Jazz Fest starts in one week! With the caveat that I don't know every last act featured on Day One, my must-see pick would have to be Mark Murphy. I first heard him in my college years at SUNY Fredonia, 1986, the year his album Keroauc, Then and Now came out. I had an overnight shift at the college radio station and probably wore out track 4 on side 1. “San Francisco” is Mark's full throttle read of this snippet from Big Sur...
To complete this crazy day at 3 o'clock in the morning here I am sitting in a car being driven 100 miles an hour around the sleeping streets and hills and waterfronts of San Francisco. Dave's gone off to sleep with Romana and the others are passed out and this crazy nextdoor neighbor of the roominghouse (himself a Bohemian but also a laborer, a housepainter who comes home with big muddy boots and has his little boy living with him the wife has died) - I've been in his pad listening to booming loud Stan Getz jazz on his Hi Fi and happened to mention I thought Dave Wain and Cody Pomeray were the two greatest drivers in the world - "What? " he yells, a big blond husky kid with a strange fixed smile, "Man, I used to drive the getaway car! Come on down I'll show ya!" So almost dawn and here we are cuttin' down Buchanan and around the corner on screeching wheels and he opens her up, goes zipping towards a red light so takes a sudden screeching left and goes up a hill fullblast. When we come to the top of the hill I figure he'll pause awhile to see what's over the top but he goes even faster and practically flies off the hill and we head down one of those incredibly steep San Francisco streets with our snout pointed to the waters of the Bay and he steps on the gas! We go sailing down a hundred miles per hour to the bottom of the hill where there's an intersection luckily with the light on green and thru that we blast with just one little bump where the road crosses and another bump where the street is dipping downhill again. We come down to the waterfront and screech right. In a minute we're soaring over the ramps around the Bridge entrance and before I can gulp up a shot or two from my last late bottle we're already parked back outside the pad on Buchanan. The greatest driver in the world whoever he was and I never saw him again. Bruce something or other. What a getaway.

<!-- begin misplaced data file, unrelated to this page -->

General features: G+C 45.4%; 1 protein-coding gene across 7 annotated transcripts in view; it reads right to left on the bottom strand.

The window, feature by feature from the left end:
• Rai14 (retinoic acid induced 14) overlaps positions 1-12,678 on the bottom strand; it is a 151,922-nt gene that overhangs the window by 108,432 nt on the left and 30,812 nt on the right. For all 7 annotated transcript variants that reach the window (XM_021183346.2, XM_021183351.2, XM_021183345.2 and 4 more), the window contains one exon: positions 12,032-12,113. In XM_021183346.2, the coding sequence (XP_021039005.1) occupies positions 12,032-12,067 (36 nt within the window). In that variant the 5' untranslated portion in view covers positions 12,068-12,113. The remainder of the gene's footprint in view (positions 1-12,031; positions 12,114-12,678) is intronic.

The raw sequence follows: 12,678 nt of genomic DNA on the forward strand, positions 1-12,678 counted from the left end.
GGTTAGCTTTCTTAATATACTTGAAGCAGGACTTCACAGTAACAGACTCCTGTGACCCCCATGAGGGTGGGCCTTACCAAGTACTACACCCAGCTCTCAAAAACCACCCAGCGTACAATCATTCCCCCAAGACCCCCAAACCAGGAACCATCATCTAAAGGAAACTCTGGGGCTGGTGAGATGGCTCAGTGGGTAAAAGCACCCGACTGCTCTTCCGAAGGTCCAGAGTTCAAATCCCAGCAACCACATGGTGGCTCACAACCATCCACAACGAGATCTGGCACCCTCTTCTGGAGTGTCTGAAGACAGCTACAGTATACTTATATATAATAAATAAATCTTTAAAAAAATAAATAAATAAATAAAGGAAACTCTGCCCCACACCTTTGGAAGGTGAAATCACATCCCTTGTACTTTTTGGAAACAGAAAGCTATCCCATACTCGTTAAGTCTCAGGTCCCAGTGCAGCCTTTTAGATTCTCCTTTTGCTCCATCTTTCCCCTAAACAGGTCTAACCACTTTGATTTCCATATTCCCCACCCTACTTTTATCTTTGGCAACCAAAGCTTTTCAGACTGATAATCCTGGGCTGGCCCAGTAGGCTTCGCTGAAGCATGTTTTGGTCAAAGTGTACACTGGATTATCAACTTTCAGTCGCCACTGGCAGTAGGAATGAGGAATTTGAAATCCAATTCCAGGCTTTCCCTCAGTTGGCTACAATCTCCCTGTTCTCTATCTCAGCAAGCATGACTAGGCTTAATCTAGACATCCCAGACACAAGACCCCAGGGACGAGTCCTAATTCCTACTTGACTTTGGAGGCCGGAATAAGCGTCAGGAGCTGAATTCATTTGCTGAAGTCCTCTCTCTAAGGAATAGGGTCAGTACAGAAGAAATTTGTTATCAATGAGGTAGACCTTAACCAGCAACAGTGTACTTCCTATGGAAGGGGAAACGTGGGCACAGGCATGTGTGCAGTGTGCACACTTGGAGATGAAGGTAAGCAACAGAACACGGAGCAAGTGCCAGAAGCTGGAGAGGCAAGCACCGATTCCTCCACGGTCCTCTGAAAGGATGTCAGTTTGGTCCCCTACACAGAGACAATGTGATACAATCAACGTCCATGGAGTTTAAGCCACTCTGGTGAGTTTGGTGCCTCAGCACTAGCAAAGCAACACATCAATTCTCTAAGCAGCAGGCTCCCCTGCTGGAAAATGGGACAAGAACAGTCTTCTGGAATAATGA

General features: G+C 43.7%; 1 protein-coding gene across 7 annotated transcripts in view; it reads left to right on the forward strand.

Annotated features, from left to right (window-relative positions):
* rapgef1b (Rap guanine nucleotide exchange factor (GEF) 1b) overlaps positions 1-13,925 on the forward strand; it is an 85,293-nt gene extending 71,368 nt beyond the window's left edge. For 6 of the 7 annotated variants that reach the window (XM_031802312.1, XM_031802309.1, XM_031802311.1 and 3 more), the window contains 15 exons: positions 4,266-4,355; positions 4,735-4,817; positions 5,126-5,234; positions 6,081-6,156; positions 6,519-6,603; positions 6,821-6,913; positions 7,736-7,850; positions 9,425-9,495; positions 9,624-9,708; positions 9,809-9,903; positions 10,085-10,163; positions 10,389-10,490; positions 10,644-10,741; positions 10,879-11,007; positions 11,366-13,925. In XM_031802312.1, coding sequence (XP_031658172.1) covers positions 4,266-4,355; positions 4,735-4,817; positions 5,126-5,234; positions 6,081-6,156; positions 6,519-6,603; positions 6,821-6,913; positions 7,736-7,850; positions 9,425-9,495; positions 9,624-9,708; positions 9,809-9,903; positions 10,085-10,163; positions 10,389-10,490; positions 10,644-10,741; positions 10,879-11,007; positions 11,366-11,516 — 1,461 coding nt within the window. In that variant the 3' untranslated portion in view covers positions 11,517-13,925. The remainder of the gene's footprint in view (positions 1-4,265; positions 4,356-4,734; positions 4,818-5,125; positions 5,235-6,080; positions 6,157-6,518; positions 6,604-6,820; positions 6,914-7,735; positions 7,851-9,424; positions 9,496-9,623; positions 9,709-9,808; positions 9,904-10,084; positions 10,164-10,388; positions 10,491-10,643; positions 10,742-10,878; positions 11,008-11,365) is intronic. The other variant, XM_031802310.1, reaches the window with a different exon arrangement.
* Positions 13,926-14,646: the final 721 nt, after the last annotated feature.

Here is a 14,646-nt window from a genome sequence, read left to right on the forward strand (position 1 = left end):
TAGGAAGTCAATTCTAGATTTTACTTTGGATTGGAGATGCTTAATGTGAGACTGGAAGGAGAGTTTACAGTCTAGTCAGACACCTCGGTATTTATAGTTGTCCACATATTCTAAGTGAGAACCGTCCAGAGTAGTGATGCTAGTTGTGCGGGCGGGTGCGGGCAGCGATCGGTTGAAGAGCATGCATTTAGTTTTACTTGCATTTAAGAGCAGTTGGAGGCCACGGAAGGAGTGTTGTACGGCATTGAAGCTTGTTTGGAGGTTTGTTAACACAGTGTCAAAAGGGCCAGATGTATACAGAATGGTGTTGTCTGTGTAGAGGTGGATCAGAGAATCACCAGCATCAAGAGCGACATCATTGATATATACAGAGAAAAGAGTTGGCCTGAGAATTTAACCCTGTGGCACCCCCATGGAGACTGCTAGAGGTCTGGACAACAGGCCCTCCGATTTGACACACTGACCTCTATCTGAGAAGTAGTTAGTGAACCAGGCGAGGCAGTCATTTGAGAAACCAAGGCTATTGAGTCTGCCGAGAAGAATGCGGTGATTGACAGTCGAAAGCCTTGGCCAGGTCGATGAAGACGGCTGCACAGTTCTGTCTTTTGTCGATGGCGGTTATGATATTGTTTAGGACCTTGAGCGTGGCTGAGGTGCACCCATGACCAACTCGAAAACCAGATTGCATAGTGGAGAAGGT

If you wanna stay up late, you can hear Mark's brilliant handling of that passage on my show Mystery Train on WRUR 88.5 at midnight on Saturday, or you can probably find it online somewhere. It makes you wish Mark would do an entire series of Jack Kerouac audio books, with bass and drum accompaniment. That Beat spirit of restless adventure and improvisation suits him well. I think what I like about him is you truly have no clue what he'll do next, and most of the time it seems he doesn't either. He takes wild chances that don't always work out exactly. But by the time you realize it may have gone a bit south, he is off exploring some new territory.
When he was starting out, the record company people apparently tried to market him as something of a teen idol. I found a fantastic album cover from those days at LP Cover Lover. There's a quote from the liner notes by Peggy Lee: “He phrases at times like a horn; and a horn with a modern sound. As the expression goes, you might say, ‘He blows.’”